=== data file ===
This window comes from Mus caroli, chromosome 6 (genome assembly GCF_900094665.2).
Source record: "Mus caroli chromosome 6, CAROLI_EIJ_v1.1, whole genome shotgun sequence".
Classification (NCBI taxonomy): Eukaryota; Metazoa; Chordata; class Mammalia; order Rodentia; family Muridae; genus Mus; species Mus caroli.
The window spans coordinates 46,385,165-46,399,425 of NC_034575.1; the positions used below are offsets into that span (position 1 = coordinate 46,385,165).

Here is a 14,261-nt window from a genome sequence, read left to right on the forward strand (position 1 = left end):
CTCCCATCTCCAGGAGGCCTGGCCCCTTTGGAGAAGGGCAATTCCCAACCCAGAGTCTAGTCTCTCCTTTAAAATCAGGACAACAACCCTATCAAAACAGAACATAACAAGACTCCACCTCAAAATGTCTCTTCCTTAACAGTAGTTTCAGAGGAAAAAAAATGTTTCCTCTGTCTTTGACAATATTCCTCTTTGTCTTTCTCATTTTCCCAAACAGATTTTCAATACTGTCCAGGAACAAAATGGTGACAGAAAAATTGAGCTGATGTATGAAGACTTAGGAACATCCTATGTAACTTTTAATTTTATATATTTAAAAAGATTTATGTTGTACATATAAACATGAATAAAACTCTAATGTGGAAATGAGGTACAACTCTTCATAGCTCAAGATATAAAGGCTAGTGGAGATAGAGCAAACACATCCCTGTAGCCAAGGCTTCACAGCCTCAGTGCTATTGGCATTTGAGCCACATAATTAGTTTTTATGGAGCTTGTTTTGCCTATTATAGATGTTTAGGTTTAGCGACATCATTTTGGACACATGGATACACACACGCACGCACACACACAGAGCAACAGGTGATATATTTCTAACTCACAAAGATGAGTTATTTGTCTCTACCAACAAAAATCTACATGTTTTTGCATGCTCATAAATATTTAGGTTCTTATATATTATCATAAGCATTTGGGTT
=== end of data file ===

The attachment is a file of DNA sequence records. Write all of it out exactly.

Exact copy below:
This window comes from Mus caroli, chromosome 6 (genome assembly GCF_900094665.2).
Source record: "Mus caroli chromosome 6, CAROLI_EIJ_v1.1, whole genome shotgun sequence".
Classification (NCBI taxonomy): Eukaryota; Metazoa; Chordata; class Mammalia; order Rodentia; family Muridae; genus Mus; species Mus caroli.
The window spans coordinates 46,385,165-46,399,425 of NC_034575.1; the positions used below are offsets into that span (position 1 = coordinate 46,385,165).

Here is a 14,261-nt window from a genome sequence, read left to right on the forward strand (position 1 = left end):
CTCCCATCTCCAGGAGGCCTGGCCCCTTTGGAGAAGGGCAATTCCCAACCCAGAGTCTAGTCTCTCCTTTAAAATCAGGACAACAACCCTATCAAAACAGAACATAACAAGACTCCACCTCAAAATGTCTCTTCCTTAACAGTAGTTTCAGAGGAAAAAAAATGTTTCCTCTGTCTTTGACAATATTCCTCTTTGTCTTTCTCATTTTCCCAAACAGATTTTCAATACTGTCCAGGAACAAAATGGTGACAGAAAAATTGAGCTGATGTATGAAGACTTAGGAACATCCTATGTAACTTTTAATTTTATATATTTAAAAAGATTTATGTTGTACATATAAACATGAATAAAACTCTAATGTGGAAATGAGGTACAACTCTTCATAGCTCAAGATATAAAGGCTAGTGGAGATAGAGCAAACACATCCCTGTAGCCAAGGCTTCACAGCCTCAGTGCTATTGGCATTTGAGCCACATAATTAGTTTTTATGGAGCTTGTTTTGCCTATTATAGATGTTTAGGTTTAGCGACATCATTTTGGACACATGGATACACACACGCACGCACACACACAGAGCAACAGGTGATATATTTCTAACTCACAAAGATGAGTTATTTGTCTCTACCAACAAAAATCTACATGTTTTTGCATGCTCATAAATATTTAGGTTCTTATATATTATCATAAGCATTTGGGTT